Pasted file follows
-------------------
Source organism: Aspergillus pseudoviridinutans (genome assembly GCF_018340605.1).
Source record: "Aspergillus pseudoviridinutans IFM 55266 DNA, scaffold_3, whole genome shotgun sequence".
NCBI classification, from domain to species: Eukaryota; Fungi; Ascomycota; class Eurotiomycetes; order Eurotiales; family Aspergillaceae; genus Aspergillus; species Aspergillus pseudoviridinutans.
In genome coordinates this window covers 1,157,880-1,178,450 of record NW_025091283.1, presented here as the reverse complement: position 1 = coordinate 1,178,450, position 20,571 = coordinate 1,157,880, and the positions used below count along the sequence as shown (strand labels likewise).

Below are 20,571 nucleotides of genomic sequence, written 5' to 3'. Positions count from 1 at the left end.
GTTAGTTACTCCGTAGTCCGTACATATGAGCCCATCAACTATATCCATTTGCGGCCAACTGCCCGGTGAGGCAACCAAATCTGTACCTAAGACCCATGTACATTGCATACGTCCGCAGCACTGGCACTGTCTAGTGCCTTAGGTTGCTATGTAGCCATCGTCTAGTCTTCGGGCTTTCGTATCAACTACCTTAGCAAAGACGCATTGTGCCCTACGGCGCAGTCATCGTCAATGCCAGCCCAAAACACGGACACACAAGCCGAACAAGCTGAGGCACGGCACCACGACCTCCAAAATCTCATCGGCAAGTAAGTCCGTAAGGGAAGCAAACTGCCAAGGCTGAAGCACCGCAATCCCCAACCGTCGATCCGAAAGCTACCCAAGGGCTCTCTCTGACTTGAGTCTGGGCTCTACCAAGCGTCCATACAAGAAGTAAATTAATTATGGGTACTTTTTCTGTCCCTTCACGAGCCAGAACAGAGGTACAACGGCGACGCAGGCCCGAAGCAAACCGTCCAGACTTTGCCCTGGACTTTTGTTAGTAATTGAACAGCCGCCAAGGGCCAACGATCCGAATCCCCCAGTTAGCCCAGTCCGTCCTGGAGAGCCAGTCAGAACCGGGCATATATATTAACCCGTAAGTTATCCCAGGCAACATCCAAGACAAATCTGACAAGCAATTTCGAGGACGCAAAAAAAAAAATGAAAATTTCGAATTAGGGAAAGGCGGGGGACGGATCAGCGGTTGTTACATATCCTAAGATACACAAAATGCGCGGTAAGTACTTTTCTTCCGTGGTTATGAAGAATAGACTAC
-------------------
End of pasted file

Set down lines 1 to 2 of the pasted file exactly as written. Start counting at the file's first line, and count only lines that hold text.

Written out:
Source organism: Aspergillus pseudoviridinutans (genome assembly GCF_018340605.1).
Source record: "Aspergillus pseudoviridinutans IFM 55266 DNA, scaffold_3, whole genome shotgun sequence".